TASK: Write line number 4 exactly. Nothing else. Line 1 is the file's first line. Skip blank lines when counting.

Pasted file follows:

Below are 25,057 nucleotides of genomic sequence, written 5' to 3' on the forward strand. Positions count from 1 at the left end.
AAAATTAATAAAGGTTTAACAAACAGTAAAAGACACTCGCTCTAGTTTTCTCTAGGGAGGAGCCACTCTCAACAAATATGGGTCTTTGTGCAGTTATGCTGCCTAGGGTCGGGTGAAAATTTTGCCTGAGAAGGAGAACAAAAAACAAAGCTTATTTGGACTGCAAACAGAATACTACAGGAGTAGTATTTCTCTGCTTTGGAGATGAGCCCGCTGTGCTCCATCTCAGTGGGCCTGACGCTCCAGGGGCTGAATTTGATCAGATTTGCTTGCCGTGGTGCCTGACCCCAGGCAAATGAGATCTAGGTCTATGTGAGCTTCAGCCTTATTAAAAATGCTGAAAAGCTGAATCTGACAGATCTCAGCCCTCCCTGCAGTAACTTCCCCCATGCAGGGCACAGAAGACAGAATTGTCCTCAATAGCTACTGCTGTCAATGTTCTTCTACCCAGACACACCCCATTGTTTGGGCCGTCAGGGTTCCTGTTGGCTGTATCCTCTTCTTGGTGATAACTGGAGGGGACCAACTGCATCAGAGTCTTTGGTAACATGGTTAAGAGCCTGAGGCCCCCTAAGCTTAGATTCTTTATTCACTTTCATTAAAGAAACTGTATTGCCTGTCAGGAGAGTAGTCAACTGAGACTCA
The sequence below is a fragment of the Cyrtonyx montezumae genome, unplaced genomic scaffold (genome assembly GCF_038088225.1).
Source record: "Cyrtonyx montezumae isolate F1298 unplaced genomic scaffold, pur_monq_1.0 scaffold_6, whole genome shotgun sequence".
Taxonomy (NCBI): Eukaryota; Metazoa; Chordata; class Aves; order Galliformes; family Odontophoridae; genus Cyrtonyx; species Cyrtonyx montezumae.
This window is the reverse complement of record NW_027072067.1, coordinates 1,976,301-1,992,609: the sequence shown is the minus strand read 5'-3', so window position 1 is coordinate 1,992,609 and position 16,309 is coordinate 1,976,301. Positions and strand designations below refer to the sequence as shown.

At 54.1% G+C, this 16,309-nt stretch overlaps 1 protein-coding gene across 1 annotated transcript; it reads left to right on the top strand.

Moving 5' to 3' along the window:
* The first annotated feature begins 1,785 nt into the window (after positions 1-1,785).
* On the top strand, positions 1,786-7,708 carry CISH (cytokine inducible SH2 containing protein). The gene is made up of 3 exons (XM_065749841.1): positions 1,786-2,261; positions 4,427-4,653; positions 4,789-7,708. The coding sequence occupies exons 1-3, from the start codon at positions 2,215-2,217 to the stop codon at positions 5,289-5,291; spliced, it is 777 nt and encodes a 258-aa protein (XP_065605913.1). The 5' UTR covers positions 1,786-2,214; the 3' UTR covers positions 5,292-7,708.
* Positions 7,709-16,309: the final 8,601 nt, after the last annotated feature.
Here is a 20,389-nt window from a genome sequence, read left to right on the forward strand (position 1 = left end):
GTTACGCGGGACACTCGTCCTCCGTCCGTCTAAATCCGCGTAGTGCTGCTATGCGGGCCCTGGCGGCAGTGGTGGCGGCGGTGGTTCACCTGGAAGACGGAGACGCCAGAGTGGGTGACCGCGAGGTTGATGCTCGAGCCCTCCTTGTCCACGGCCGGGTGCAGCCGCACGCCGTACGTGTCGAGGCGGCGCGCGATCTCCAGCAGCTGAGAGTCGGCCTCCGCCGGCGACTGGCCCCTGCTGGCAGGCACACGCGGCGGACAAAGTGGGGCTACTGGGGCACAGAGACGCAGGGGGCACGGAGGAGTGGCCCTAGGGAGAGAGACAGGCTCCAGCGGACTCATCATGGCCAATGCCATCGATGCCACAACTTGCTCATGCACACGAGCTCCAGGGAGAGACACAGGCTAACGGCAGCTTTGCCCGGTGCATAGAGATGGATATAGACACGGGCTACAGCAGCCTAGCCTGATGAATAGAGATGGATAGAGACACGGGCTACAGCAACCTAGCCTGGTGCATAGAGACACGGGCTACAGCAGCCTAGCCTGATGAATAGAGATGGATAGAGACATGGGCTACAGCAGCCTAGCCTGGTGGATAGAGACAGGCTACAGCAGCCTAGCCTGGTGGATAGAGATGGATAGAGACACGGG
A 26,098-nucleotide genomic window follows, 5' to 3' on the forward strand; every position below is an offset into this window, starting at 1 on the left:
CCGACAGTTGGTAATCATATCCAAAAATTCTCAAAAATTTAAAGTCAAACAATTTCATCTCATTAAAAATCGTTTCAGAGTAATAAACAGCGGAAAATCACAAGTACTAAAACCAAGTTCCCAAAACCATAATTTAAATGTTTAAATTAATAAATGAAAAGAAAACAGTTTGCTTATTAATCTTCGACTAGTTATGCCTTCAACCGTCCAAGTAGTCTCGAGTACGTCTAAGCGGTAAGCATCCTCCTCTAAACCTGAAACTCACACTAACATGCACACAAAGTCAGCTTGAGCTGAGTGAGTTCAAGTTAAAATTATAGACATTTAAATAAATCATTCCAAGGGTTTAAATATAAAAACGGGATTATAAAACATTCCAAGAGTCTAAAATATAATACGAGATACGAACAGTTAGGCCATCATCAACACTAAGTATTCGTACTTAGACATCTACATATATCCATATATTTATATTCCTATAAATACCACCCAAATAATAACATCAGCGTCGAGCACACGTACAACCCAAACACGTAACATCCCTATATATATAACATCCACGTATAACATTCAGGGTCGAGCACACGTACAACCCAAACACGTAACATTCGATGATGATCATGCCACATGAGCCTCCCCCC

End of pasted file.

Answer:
Source record: "Cyrtonyx montezumae isolate F1298 unplaced genomic scaffold, pur_monq_1.0 scaffold_6, whole genome shotgun sequence".